Advertising in the digital media can be tough because people aren’t looking for ads, let alone your ad. But if you did manage to get their attention, make sure your content isn’t bloated with too much information. Further details on your product can be linked with a post.
#2. Don’t Confuse them with choices.
Research says that the presence of too many choices leads to either unhappiness, decision fatigue, going with the default option or deferral – which is the customer walking away from it altogether.
May it be an emailer, or social media post containing products you’re selling, just a few of the best products, or the ones that are trending, can be displayed. If these are appealing enough, your consumer can visit your main product page for more.
E-commerce giant Amazon is a good example for this strategy. It makes use of a clean display that avoids cluttering, confusion and too many choices.
#3. Create an impulsive shopper.
“The combination of loss aversion with mindless choosing implies that if an option is designated as the ‘default,’ it will attract a large market share. Default options thus act as powerful nudges.”
-Richard Thaler, author of ‘Nudge’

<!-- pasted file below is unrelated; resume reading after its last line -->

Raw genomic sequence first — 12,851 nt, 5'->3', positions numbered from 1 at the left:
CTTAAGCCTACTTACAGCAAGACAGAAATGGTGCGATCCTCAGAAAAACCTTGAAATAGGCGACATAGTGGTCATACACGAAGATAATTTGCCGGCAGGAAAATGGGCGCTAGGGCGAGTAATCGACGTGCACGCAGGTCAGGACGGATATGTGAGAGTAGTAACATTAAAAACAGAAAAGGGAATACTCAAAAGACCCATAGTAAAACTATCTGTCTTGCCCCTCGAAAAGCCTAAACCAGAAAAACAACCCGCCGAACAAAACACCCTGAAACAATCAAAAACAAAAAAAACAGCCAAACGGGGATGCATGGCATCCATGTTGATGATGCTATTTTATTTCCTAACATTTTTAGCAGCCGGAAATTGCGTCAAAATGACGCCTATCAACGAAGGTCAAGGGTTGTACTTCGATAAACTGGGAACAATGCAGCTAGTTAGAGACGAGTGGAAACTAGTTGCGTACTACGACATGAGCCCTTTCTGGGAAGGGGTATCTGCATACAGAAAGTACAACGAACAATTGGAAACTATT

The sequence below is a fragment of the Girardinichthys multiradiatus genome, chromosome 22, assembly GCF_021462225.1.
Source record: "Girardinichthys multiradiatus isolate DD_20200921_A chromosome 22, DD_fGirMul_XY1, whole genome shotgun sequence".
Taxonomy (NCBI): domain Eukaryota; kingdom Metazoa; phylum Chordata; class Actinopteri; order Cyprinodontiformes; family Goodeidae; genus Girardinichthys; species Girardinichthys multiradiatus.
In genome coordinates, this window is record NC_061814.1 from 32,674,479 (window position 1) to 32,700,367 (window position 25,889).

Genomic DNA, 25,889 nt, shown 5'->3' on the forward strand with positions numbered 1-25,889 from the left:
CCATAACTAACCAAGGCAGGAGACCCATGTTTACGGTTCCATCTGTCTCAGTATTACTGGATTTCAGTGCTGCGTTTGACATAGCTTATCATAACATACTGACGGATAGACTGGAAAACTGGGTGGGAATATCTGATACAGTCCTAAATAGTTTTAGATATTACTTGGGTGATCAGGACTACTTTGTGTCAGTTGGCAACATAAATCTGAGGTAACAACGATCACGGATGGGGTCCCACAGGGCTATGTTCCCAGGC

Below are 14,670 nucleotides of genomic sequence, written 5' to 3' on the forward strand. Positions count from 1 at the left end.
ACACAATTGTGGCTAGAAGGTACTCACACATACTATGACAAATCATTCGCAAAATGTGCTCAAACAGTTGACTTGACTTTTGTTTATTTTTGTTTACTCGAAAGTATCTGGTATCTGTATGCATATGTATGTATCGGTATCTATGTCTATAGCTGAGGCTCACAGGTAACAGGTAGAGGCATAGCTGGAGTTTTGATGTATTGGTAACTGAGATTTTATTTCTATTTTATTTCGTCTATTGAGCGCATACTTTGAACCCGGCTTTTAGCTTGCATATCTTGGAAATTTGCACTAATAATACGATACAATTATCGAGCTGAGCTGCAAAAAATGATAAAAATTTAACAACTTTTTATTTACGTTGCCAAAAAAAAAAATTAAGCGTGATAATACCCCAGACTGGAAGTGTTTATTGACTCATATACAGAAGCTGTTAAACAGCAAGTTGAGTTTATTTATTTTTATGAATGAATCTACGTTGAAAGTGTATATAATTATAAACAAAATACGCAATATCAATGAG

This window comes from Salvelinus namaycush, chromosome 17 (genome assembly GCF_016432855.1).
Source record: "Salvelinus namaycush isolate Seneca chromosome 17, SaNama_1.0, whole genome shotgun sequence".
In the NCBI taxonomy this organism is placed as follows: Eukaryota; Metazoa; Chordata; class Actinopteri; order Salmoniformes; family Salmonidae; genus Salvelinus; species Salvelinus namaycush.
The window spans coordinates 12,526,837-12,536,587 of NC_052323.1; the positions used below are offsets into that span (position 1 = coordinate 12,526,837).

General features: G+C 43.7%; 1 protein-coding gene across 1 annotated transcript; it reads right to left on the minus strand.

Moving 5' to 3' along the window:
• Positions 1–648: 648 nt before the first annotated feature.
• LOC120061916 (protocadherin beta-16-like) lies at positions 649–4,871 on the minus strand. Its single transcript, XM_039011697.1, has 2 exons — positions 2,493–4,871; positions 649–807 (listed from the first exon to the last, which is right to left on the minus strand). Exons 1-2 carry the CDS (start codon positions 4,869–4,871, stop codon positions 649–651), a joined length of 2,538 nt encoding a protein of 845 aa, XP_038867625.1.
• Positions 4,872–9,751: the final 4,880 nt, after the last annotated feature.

On the idea that we humans hate to miss out on things, it is pretty easy to make the consumer believe he wants something. By flashing time sensitive deals and using phrases like ‘while stocks last’, ‘sale ends at 5PM’ or ‘24 hours flash sale’, consumers will have very little time to rationalise.
Also by showcasing products that only have ‘few pieces left’ brings a sense of urgency, leading to impulsive buying.
#4. Make content disfluent.
Making content or matter that is disfluent, makes the person spend a bit more time trying to understand the matter, making it last longer in their memory.
We may think the age old idea of keeping matter easier for the audience to understand might get their attention. But the thing is, you already got their attention, and they might have understood your ‘easy’ content, but would they remember it?